Today I completed my first visit of the year to my BTO BBS survey plot on the Frodsham Marshe. The survey area covers a 1km square that stretches from the southern part of No.1 tank, most of No.5 tank, the eastern end of No.6 tank and around Moorditch Lane to Brook Furlong Lane. The survey takes about two hours and just in that one area today’s species count came to 67.
Highlights of the survey were; 2 Eurasian Bullfinch, 7 Cetti’s Warbler, 9 Common Chiffchaff, 3 Grasshopper Warbler, 9 Western Reed Warbler, 5 Sand Martin, 8 Sedge Warbler, 11 Eurasian Skylark, 3 Barn Swallow, 6 Northern Wheatear, 1 Whimbrel, 13 Common Whitethroat, 4 Willow Warbler and 1 Western Yellow Wagtail.
As I was getting to the end of the survey a small weather front came in with a short shower and ahead of it came 4 House Martin and 28 Common Swift, my first of the year for each species.
As part of the survey, mammals are counted and this years count of Rabbit were the lowest for many a year at only two. Two Brown Hare were good to see and also 2 Brown Rat were feeding in the Shooters’ fields and proved to be very obliging letting me take their photos.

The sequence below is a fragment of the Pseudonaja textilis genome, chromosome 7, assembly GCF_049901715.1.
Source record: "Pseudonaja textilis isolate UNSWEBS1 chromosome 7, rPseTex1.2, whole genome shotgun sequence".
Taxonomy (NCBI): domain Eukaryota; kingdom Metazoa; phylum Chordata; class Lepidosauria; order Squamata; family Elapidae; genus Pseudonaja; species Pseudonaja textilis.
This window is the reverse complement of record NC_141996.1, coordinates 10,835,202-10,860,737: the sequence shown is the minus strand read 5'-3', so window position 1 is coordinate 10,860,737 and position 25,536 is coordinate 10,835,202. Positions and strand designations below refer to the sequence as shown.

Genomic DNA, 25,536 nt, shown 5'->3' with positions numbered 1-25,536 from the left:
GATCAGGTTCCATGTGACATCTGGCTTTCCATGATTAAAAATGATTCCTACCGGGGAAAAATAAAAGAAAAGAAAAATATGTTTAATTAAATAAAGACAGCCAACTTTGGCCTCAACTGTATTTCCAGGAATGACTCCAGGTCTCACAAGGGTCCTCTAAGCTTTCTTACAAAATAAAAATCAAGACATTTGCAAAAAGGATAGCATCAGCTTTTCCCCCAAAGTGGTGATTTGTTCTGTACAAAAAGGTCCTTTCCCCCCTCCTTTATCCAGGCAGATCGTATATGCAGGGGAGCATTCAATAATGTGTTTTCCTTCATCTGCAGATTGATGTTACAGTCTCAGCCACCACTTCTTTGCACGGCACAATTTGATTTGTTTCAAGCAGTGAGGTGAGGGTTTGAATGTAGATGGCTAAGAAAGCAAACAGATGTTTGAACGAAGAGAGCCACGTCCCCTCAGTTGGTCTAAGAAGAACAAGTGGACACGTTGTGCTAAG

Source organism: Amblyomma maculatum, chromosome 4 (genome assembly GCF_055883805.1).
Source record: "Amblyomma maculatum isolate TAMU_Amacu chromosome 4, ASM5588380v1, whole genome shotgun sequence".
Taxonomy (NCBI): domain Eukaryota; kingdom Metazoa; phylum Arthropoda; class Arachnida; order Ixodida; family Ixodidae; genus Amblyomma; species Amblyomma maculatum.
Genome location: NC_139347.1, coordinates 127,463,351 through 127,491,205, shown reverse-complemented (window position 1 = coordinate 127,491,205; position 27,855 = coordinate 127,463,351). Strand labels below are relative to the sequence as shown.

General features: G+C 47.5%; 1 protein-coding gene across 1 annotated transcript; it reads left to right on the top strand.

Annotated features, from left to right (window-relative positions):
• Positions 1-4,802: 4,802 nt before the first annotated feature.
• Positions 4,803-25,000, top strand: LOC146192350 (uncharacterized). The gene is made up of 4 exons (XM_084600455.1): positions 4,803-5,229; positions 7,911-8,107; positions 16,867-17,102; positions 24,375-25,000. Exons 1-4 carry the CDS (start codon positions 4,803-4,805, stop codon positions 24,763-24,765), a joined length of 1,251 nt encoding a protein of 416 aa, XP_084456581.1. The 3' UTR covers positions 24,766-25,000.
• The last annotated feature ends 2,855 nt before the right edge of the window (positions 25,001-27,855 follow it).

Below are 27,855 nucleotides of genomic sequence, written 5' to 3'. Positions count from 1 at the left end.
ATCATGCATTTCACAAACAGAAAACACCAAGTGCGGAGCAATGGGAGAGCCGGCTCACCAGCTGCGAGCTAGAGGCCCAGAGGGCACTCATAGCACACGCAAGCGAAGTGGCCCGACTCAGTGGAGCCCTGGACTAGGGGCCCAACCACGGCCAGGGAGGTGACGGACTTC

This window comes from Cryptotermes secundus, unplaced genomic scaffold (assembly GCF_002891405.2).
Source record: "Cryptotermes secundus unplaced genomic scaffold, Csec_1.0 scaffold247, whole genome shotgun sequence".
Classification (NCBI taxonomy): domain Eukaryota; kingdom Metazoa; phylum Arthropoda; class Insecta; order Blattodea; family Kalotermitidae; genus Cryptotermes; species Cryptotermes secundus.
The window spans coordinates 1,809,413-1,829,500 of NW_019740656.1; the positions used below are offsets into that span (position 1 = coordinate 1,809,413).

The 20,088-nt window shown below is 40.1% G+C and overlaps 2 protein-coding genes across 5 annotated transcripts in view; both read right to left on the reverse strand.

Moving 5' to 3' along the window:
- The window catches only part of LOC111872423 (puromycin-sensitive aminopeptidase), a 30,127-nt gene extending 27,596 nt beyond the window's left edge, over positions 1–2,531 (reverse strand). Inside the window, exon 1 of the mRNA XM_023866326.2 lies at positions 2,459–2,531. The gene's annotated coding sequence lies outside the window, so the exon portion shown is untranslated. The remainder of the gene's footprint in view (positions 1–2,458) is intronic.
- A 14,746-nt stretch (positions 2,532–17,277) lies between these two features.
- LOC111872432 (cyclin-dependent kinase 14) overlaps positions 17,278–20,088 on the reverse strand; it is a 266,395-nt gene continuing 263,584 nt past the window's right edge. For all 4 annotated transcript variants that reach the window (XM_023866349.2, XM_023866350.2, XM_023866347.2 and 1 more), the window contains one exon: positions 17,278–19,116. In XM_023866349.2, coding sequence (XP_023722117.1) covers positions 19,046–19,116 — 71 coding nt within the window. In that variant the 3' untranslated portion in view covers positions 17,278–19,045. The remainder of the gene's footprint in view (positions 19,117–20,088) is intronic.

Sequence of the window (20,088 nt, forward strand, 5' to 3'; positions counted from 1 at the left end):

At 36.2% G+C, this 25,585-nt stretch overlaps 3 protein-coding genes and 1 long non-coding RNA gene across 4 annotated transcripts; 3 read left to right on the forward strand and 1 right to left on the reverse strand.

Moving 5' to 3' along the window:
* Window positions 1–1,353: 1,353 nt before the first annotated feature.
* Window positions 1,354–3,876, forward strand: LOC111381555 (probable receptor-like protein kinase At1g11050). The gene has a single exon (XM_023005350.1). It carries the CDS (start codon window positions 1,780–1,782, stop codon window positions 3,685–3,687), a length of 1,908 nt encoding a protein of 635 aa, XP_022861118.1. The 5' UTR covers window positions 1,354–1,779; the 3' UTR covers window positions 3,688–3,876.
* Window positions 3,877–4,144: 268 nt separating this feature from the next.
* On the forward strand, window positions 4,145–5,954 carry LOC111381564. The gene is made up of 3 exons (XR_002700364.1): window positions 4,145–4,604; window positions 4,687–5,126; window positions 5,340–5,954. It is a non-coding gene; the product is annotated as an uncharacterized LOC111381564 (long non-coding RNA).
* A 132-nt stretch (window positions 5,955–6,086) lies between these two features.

Observer: Paul Miller (images 1-4).
We took a short walk out along Moorditch Lane to the ‘phalarope pool’ below the eastern edge of No.4 tank. A look across No.6 tank and the Black-necked Grebe has looked to have moved on, while 34 Tufted Duck, 43 Northern Shoveler, 64 Common Shelduck, 5 Whimbrel, 6 Ruff, c500 Black-tailed Godwit and a single summer plumaged Dunlin were seen.
A look across the mitigation pools on No.3 tank revealed 3 additional Ruff with one sporting an oathish Borisesque headdress. There were many Black-tailed Godwit and a few Eurasian Teal and Northern Shoveler. A handsome male Western Marsh Harrier flew across the tank and an equally handsome white morph Common Buzzard was nearby. A group of 5 Northern Wheatear were along the fenceline to the sounds of Common Whitethroat, Sedge and Western Reed Warbler announcing a new summer of love.
Observers: JS & WSM (images 5-6).
Image 7 by Phil Barker.